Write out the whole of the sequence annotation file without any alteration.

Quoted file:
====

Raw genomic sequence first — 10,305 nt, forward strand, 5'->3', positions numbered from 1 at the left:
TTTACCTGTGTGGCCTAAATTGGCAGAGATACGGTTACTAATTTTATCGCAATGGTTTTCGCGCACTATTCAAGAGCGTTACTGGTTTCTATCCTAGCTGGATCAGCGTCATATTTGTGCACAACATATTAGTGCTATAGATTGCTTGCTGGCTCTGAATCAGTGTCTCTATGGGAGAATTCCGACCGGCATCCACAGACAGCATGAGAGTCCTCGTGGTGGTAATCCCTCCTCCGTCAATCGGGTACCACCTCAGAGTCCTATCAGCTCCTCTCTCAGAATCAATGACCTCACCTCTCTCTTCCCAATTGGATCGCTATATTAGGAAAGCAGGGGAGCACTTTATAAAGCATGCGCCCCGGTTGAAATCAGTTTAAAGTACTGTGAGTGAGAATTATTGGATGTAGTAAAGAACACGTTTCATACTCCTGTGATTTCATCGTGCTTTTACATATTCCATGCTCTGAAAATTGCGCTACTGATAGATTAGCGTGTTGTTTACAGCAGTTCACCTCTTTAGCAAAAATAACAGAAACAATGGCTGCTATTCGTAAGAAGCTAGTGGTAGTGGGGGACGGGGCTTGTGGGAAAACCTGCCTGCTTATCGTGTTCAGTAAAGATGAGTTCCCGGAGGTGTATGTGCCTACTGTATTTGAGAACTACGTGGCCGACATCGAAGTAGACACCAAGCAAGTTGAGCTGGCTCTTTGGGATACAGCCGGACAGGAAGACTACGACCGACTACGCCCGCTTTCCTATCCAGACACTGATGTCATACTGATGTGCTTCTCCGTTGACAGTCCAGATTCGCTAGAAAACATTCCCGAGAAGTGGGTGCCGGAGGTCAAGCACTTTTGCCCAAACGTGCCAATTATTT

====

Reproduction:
Raw genomic sequence first — 10,305 nt, forward strand, 5'->3', positions numbered from 1 at the left:
TTTACCTGTGTGGCCTAAATTGGCAGAGATACGGTTACTAATTTTATCGCAATGGTTTTCGCGCACTATTCAAGAGCGTTACTGGTTTCTATCCTAGCTGGATCAGCGTCATATTTGTGCACAACATATTAGTGCTATAGATTGCTTGCTGGCTCTGAATCAGTGTCTCTATGGGAGAATTCCGACCGGCATCCACAGACAGCATGAGAGTCCTCGTGGTGGTAATCCCTCCTCCGTCAATCGGGTACCACCTCAGAGTCCTATCAGCTCCTCTCTCAGAATCAATGACCTCACCTCTCTCTTCCCAATTGGATCGCTATATTAGGAAAGCAGGGGAGCACTTTATAAAGCATGCGCCCCGGTTGAAATCAGTTTAAAGTACTGTGAGTGAGAATTATTGGATGTAGTAAAGAACACGTTTCATACTCCTGTGATTTCATCGTGCTTTTACATATTCCATGCTCTGAAAATTGCGCTACTGATAGATTAGCGTGTTGTTTACAGCAGTTCACCTCTTTAGCAAAAATAACAGAAACAATGGCTGCTATTCGTAAGAAGCTAGTGGTAGTGGGGGACGGGGCTTGTGGGAAAACCTGCCTGCTTATCGTGTTCAGTAAAGATGAGTTCCCGGAGGTGTATGTGCCTACTGTATTTGAGAACTACGTGGCCGACATCGAAGTAGACACCAAGCAAGTTGAGCTGGCTCTTTGGGATACAGCCGGACAGGAAGACTACGACCGACTACGCCCGCTTTCCTATCCAGACACTGATGTCATACTGATGTGCTTCTCCGTTGACAGTCCAGATTCGCTAGAAAACATTCCCGAGAAGTGGGTGCCGGAGGTCAAGCACTTTTGCCCAAACGTGCCAATTATTT